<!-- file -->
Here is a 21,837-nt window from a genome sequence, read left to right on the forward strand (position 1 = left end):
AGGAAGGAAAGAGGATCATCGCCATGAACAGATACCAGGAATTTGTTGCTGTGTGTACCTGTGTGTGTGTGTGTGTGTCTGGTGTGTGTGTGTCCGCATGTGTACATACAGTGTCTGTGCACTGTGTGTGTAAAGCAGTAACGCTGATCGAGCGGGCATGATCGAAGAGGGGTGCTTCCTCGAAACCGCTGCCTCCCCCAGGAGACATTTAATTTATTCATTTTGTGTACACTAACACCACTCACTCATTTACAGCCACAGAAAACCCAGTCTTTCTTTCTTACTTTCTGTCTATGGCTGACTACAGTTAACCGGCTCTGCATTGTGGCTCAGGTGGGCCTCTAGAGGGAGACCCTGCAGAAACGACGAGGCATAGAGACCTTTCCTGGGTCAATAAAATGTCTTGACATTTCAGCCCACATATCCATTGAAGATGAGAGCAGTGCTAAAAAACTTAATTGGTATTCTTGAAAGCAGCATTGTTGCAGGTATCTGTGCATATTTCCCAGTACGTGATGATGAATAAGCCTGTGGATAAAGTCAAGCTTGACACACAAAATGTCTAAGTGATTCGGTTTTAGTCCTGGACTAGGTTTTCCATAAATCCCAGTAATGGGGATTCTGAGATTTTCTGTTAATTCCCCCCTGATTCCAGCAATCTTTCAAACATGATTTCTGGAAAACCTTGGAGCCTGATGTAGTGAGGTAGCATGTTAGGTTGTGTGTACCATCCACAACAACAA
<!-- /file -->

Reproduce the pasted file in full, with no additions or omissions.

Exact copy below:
Here is a 21,837-nt window from a genome sequence, read left to right on the forward strand (position 1 = left end):
AGGAAGGAAAGAGGATCATCGCCATGAACAGATACCAGGAATTTGTTGCTGTGTGTACCTGTGTGTGTGTGTGTGTGTCTGGTGTGTGTGTGTCCGCATGTGTACATACAGTGTCTGTGCACTGTGTGTGTAAAGCAGTAACGCTGATCGAGCGGGCATGATCGAAGAGGGGTGCTTCCTCGAAACCGCTGCCTCCCCCAGGAGACATTTAATTTATTCATTTTGTGTACACTAACACCACTCACTCATTTACAGCCACAGAAAACCCAGTCTTTCTTTCTTACTTTCTGTCTATGGCTGACTACAGTTAACCGGCTCTGCATTGTGGCTCAGGTGGGCCTCTAGAGGGAGACCCTGCAGAAACGACGAGGCATAGAGACCTTTCCTGGGTCAATAAAATGTCTTGACATTTCAGCCCACATATCCATTGAAGATGAGAGCAGTGCTAAAAAACTTAATTGGTATTCTTGAAAGCAGCATTGTTGCAGGTATCTGTGCATATTTCCCAGTACGTGATGATGAATAAGCCTGTGGATAAAGTCAAGCTTGACACACAAAATGTCTAAGTGATTCGGTTTTAGTCCTGGACTAGGTTTTCCATAAATCCCAGTAATGGGGATTCTGAGATTTTCTGTTAATTCCCCCCTGATTCCAGCAATCTTTCAAACATGATTTCTGGAAAACCTTGGAGCCTGATGTAGTGAGGTAGCATGTTAGGTTGTGTGTACCATCCACAACAACAA